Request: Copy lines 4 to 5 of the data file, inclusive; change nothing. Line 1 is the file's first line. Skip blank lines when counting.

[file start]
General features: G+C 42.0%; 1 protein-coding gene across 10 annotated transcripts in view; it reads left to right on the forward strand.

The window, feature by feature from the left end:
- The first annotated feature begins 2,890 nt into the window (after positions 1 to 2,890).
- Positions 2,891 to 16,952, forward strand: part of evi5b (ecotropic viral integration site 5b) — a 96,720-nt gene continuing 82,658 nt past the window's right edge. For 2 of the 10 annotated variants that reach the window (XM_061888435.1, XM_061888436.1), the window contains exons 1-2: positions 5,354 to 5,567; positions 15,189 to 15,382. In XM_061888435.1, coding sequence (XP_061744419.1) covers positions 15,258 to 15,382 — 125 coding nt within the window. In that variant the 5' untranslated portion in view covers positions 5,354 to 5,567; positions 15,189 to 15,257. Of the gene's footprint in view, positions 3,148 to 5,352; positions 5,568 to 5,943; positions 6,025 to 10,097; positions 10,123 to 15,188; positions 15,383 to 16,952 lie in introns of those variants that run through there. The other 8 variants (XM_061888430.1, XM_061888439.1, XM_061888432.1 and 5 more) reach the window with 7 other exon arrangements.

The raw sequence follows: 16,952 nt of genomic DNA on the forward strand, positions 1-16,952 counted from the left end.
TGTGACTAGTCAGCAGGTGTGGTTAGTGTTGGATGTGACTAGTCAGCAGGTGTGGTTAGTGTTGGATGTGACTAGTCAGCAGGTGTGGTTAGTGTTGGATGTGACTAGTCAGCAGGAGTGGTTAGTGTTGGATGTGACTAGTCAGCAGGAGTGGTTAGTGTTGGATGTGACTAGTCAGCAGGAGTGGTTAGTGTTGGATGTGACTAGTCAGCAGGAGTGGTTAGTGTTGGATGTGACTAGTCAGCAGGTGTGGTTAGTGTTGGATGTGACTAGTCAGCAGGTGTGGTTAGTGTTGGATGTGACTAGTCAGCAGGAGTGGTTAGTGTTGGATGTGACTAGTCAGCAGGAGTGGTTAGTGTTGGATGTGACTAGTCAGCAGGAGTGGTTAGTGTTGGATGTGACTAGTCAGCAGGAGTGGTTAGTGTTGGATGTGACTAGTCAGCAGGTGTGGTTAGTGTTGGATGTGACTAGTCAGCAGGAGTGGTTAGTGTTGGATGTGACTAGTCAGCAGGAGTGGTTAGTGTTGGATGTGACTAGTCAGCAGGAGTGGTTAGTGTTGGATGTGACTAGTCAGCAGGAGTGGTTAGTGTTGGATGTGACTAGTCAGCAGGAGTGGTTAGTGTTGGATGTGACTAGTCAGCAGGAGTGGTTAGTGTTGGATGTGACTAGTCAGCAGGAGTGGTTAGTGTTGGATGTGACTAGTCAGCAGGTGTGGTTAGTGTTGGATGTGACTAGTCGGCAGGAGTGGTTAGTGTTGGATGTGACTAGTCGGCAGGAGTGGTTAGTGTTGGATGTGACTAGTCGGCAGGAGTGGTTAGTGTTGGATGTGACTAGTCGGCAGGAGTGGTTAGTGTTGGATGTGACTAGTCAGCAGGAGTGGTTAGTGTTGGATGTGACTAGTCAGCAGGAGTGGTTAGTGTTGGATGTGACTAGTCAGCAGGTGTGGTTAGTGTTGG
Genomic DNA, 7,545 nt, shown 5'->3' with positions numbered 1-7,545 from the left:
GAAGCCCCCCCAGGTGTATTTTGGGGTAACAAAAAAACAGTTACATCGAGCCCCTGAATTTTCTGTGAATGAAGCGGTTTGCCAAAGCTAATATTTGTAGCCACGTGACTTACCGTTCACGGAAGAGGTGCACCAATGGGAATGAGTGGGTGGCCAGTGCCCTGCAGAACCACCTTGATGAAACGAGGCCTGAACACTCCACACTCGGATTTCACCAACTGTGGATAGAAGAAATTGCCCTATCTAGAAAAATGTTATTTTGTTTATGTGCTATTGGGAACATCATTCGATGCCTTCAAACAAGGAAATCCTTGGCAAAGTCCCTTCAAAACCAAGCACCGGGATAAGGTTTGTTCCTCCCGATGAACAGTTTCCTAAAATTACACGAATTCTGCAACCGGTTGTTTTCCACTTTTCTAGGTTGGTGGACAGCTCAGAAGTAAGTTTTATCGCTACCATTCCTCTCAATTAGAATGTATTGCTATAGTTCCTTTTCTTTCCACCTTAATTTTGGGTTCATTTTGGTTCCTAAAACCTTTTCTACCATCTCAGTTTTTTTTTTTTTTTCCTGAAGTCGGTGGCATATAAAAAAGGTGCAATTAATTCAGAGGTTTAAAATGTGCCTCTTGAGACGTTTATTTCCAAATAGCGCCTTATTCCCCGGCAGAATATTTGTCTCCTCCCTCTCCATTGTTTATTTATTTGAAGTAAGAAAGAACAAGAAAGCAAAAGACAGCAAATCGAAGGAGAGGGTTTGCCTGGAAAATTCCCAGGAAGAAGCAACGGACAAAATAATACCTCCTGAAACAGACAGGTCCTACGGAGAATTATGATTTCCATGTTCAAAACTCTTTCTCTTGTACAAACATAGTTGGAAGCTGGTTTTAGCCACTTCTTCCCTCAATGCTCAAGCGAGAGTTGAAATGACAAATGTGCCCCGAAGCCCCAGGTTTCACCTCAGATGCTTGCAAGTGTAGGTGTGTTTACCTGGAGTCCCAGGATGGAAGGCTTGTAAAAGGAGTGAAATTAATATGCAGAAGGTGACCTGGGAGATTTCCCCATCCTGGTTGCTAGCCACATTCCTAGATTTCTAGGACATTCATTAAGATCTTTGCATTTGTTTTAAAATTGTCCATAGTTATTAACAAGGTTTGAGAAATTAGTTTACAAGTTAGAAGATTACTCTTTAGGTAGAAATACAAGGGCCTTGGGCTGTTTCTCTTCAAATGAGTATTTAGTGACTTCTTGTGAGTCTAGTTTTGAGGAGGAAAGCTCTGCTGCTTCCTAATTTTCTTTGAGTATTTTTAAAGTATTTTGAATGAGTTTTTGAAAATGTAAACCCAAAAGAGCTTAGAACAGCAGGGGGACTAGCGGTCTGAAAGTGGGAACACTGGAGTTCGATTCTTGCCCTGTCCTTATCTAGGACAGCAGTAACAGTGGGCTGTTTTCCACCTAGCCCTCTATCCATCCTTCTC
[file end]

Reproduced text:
- Positions 2,891 to 16,952, forward strand: part of evi5b (ecotropic viral integration site 5b) — a 96,720-nt gene continuing 82,658 nt past the window's right edge. For 2 of the 10 annotated variants that reach the window (XM_061888435.1, XM_061888436.1), the window contains exons 1-2: positions 5,354 to 5,567; positions 15,189 to 15,382. In XM_061888435.1, coding sequence (XP_061744419.1) covers positions 15,258 to 15,382 — 125 coding nt within the window. In that variant the 5' untranslated portion in view covers positions 5,354 to 5,567; positions 15,189 to 15,257. Of the gene's footprint in view, positions 3,148 to 5,352; positions 5,568 to 5,943; positions 6,025 to 10,097; positions 10,123 to 15,188; positions 15,383 to 16,952 lie in introns of those variants that run through there. The other 8 variants (XM_061888430.1, XM_061888439.1, XM_061888432.1 and 5 more) reach the window with 7 other exon arrangements.

The raw sequence follows: 16,952 nt of genomic DNA on the forward strand, positions 1-16,952 counted from the left end.